Thursday, July 8, 2004

US steps back on immunity

The latest good news is that the US has beaten a retreat.

The US has withdrawn its bid for immunity through the renewal of Resolution 1487 at the UN Security Council deliberations. Renewal would have meant a grant of a 12-month period of immunity to peacekeeping personnel who are citizens of countries that are not State Parties to the Rome Statute of the International Criminal Court (ICC). The US is not a Rome Statue signatory.

The Philippine Coalition for the International Criminal Court, a member of an international coalition supported by 150 countries, hailed the development and said the US move to seek immunity would have been another way to escape prosecution by any international body.

According to the Asian Forum on Human Rights and Development (Forum Asia), Resolution 1487 would be a corruption of the intent and purpose of the Rome Statute because it exempts a certain class of people from international justice. It undermines the authority of the ICC to determine its own jurisdiction and forces the Security Council to overstep the bounds of its own authority.

This development in the UN shows the Security Council upholding the integrity of the ICC and affirming international justice and the rule of law. Countries that held fast to their position against Resolution 1487 were Benin, Brazil, China, France, Germany, Spain and Romania.

By the way, the Philippines, represented by Amb. Lauro Baja, chaired the Security Council during the deliberations on Resolution 1487. The Philippines’ vote went for Resolution 1487 despite the overwhelming tide against it. The US, seeing the odds, retreated. With its pro-US vote, the Philippines had exposed itself.

The US move had met with growing opposition among Security Council members and the international community. UN Secretary General Kofi Annan had strong words of caution on the renewal bid. In a meeting last June, Annan said: ``But allow me to express the hope that this does not become an annual routine. If it did, I fear the world would interpret it as meaning that the Council wished to claim absolute and permanent immunity for people serving the operations it establishes or authorizes. If that were to happen, it would undermine not only the authority of the ICC but also the authority of the Council and the legitimacy of the of UN peacekeeping.’’

With Resolution 1487 in the trash can, the ICC can now move on with the investigation and prosecution of crimes in its first case referred by the Democratic Republic of Congo.

Although the U.S. and Iraq are not signatories of the Rome Statute, non-signatories could be prosecuted if the complaining country is a signatory. Washington does not recognize the UN-mandated court.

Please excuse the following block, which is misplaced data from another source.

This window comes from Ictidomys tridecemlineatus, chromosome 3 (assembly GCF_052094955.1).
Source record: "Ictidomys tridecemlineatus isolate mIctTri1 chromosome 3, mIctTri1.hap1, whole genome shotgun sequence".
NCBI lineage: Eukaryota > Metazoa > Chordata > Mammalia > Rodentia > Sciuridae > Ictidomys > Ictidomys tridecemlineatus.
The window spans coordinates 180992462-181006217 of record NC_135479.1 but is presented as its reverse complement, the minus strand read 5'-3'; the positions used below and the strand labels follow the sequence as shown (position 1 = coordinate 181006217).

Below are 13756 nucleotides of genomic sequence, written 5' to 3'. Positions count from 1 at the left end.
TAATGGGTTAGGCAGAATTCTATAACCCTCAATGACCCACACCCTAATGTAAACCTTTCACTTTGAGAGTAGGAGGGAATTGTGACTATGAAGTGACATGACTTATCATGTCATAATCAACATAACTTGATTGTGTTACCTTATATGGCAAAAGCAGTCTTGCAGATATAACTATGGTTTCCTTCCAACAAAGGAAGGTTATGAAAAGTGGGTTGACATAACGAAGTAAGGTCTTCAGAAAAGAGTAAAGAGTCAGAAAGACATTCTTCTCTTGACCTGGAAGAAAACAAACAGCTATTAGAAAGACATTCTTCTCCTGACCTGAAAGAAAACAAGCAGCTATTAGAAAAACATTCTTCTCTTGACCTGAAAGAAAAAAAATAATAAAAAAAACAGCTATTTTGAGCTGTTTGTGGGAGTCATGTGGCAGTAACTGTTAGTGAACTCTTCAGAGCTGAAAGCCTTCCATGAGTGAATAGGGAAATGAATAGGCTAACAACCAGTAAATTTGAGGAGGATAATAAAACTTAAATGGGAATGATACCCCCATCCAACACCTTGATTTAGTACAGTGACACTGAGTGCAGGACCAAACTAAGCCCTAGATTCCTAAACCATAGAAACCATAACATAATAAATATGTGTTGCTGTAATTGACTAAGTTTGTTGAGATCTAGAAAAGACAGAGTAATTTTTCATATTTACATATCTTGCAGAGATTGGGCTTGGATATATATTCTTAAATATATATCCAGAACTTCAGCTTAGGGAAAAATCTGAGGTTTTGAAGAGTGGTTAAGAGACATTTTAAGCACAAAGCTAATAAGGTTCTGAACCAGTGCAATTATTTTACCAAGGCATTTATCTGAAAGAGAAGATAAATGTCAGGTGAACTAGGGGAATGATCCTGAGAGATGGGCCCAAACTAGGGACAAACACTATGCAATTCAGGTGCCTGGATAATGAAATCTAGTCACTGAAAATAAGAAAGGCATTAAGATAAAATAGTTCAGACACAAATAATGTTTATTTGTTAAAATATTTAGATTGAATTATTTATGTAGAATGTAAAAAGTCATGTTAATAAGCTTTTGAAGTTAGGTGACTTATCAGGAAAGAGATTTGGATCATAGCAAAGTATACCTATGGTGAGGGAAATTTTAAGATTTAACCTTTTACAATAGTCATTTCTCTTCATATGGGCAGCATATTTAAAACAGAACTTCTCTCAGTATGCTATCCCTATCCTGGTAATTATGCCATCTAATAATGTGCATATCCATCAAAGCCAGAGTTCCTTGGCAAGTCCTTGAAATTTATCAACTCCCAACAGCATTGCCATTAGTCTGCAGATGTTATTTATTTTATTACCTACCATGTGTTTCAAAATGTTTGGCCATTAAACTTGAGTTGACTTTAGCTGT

Here are comments on the US retreat from media institutions abroad.

The Guardian argued that ``by withdrawing a resolution to extend immunity from prosecution for its troops for another year, the mighty US diplomatic machine threw itself into reverse gear. In theory, the move means that American soldiers or civilians could now be brought before the ICC by a member country, or by the UN Security Council itself, after the current resolution expires on June 30. In practice, it is not going to happen; Washington has done bilateral `non-surrender’ deals with 90 nations. The ICC jurisdiction does not extend to Iraq and the chief prosecutor will anyway be fully occupied hunting down war criminals in the Congo. Nor can (the) retreat be interpreted as a sign that the US legal establishment is any closer to accepting the notion that an American soldier accused of war crimes could be tried and judged anywhere other than in an American court.’’

So, is it all for naught?

The Australian said the US move could raise ``concern that Washington, which does not recognize the UN-mandated court, might follow through its threat to shut down or stop participating in UN-authorized peacekeeping operations.’’

The Chicago Tribune, the Baltimore Sun and the Orlando sentinel said this was the result of intense lobbying on the part of human rights groups and that the setback marked what may be the first concrete repercussion of the Abu Ghraib prison abuse scandal on American foreign relations.

The Irish Times reported on a Chinese ambassador saying the prison abuse scandal involving US soldiers maltreating Iraqi prisoners certainly made an impact on the council members.

The New York Times said that while the ICC decision may have little practical effect because neither the US nor Iraq recognized the court, the debate was widely seen as a rebuke to the US administration for seeking to marginalize the new court by negotiating bilateral exemptions for Americans the world over. Chilean ambassador to the UN said: ``There has been a U-turn. The US has realized that the UN has a legitimacy and a weight that the coalitions of the willing don’t have.’’

This was ``Annan’s victory,’’ the New York Times said and thought ``the Bush administration caved in so easily.’’

Asia Forum is now urging Asian governments to join the 96 countries that have ratified the Rome Statute and actively participate in making its functions effective. Asia Forum secretary general Gothom Arya said ``the region stands to gain the most from the Court’s clear mandate to combat impunity, a mandate seriously defended by the member countries of the United Nations.’’

But the Philippines, by the way, though a signatory of the Rome Statute, has not given its signature to ratify it. We are nowhere on this. We are not among the 96 countries that have ratified it. Pres. Macapagal-Arroyo has not pushed for the concurrence of both houses on the ratification. What a pity. Can she defy the US?